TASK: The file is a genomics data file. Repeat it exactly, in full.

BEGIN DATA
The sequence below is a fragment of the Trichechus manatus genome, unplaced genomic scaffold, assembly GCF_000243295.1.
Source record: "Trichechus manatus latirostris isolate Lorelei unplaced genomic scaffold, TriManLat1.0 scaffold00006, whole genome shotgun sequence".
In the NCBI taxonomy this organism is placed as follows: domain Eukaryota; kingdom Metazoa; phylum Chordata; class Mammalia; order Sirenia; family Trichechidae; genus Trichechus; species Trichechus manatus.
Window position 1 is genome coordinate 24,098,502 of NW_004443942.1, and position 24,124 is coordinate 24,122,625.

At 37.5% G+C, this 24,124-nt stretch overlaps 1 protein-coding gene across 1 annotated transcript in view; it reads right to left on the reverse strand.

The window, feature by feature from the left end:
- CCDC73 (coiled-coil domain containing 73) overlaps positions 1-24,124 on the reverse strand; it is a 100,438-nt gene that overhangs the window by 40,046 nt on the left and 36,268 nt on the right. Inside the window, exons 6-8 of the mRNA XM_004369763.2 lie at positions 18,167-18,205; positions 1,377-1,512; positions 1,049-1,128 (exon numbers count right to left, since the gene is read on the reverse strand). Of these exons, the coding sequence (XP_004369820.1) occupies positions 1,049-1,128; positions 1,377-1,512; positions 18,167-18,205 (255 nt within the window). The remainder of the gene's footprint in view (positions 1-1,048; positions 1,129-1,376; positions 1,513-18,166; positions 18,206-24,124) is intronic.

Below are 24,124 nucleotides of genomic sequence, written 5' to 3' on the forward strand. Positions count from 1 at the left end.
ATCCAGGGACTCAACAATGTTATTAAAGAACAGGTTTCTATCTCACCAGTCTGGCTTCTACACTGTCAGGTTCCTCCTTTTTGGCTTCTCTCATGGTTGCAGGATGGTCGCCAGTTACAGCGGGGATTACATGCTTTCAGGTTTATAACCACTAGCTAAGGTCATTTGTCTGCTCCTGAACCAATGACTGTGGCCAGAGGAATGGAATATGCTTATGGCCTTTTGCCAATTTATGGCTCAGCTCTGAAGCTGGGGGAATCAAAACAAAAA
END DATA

The sequence below is a fragment of the Trichechus manatus genome, unplaced genomic scaffold, assembly GCF_000243295.1.
Source record: "Trichechus manatus latirostris isolate Lorelei unplaced genomic scaffold, TriManLat1.0 scaffold00006, whole genome shotgun sequence".
In the NCBI taxonomy this organism is placed as follows: domain Eukaryota; kingdom Metazoa; phylum Chordata; class Mammalia; order Sirenia; family Trichechidae; genus Trichechus; species Trichechus manatus.
Window position 1 is genome coordinate 24,098,502 of NW_004443942.1, and position 24,124 is coordinate 24,122,625.

At 37.5% G+C, this 24,124-nt stretch overlaps 1 protein-coding gene across 1 annotated transcript in view; it reads right to left on the reverse strand.

The window, feature by feature from the left end:
- CCDC73 (coiled-coil domain containing 73) overlaps positions 1-24,124 on the reverse strand; it is a 100,438-nt gene that overhangs the window by 40,046 nt on the left and 36,268 nt on the right. Inside the window, exons 6-8 of the mRNA XM_004369763.2 lie at positions 18,167-18,205; positions 1,377-1,512; positions 1,049-1,128 (exon numbers count right to left, since the gene is read on the reverse strand). Of these exons, the coding sequence (XP_004369820.1) occupies positions 1,049-1,128; positions 1,377-1,512; positions 18,167-18,205 (255 nt within the window). The remainder of the gene's footprint in view (positions 1-1,048; positions 1,129-1,376; positions 1,513-18,166; positions 18,206-24,124) is intronic.

Below are 24,124 nucleotides of genomic sequence, written 5' to 3' on the forward strand. Positions count from 1 at the left end.
ATCCAGGGACTCAACAATGTTATTAAAGAACAGGTTTCTATCTCACCAGTCTGGCTTCTACACTGTCAGGTTCCTCCTTTTTGGCTTCTCTCATGGTTGCAGGATGGTCGCCAGTTACAGCGGGGATTACATGCTTTCAGGTTTATAACCACTAGCTAAGGTCATTTGTCTGCTCCTGAACCAATGACTGTGGCCAGAGGAATGGAATATGCTTATGGCCTTTTGCCAATTTATGGCTCAGCTCTGAAGCTGGGGGAATCAAAACAAAAA